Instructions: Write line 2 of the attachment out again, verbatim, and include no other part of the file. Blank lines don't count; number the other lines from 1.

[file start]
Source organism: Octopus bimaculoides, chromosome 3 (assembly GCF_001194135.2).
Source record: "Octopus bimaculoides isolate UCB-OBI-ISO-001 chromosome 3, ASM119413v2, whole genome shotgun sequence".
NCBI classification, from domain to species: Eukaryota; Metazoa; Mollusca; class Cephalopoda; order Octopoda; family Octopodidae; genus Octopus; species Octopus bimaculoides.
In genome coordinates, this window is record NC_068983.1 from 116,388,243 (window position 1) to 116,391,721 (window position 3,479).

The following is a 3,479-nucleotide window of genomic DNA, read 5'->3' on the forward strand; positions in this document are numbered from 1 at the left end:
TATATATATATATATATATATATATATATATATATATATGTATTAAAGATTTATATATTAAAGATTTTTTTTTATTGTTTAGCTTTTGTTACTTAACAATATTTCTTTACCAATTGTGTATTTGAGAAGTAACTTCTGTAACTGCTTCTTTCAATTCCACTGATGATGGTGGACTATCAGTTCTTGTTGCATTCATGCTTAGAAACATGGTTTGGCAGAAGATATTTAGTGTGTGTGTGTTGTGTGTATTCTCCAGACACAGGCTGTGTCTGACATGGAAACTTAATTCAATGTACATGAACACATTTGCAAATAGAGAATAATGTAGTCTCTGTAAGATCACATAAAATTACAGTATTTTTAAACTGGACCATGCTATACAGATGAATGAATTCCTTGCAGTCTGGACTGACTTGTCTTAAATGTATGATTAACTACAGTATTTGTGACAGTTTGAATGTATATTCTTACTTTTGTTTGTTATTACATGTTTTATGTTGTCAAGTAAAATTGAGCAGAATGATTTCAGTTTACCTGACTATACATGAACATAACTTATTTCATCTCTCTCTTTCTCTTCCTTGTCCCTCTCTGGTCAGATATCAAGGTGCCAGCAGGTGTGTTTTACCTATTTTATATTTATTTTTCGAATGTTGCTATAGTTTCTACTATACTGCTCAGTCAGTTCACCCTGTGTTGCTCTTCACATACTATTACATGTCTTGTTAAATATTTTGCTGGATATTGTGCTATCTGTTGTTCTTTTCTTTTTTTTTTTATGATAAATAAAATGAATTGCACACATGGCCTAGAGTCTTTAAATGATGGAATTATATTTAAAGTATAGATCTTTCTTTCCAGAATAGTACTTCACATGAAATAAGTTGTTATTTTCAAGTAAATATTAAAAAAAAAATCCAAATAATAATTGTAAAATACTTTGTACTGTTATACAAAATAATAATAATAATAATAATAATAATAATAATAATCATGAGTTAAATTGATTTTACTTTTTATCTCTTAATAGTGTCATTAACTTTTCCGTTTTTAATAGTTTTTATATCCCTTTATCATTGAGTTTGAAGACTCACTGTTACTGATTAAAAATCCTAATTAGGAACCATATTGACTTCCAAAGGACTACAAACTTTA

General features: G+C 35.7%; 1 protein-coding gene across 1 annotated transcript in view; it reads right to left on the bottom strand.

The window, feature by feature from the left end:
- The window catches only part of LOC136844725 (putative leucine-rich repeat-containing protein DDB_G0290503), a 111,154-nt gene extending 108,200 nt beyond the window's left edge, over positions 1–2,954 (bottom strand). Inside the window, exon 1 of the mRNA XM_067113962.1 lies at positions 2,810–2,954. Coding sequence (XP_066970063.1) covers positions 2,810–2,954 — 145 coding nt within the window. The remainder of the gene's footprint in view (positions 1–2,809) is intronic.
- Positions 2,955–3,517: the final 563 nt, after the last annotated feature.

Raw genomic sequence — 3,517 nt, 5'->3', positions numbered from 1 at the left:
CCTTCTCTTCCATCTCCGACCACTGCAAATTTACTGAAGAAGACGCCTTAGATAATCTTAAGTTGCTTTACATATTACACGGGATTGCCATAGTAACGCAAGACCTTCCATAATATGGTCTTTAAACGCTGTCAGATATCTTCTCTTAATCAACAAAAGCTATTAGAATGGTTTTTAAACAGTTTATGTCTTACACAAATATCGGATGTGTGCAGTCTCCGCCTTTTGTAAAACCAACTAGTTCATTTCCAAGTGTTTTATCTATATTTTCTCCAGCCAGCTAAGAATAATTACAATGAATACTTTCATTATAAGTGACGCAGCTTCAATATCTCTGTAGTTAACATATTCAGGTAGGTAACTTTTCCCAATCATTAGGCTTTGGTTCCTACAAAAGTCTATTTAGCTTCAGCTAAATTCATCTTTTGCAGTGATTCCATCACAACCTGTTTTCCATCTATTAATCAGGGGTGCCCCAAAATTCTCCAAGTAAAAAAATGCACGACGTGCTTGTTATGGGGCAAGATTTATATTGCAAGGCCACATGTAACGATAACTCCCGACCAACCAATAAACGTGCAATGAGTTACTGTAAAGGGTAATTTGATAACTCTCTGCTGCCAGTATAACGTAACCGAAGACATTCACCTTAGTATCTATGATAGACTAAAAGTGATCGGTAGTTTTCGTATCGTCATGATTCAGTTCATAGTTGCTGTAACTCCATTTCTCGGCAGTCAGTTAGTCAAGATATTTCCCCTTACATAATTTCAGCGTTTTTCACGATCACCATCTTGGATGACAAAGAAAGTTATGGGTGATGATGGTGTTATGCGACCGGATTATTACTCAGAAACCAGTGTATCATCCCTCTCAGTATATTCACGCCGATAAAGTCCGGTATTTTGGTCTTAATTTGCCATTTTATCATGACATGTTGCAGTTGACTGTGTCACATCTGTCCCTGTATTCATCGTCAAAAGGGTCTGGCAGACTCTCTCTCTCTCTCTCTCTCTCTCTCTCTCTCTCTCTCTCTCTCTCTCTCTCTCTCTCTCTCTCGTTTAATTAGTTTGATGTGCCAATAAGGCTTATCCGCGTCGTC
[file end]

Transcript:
Source record: "Octopus bimaculoides isolate UCB-OBI-ISO-001 chromosome 3, ASM119413v2, whole genome shotgun sequence".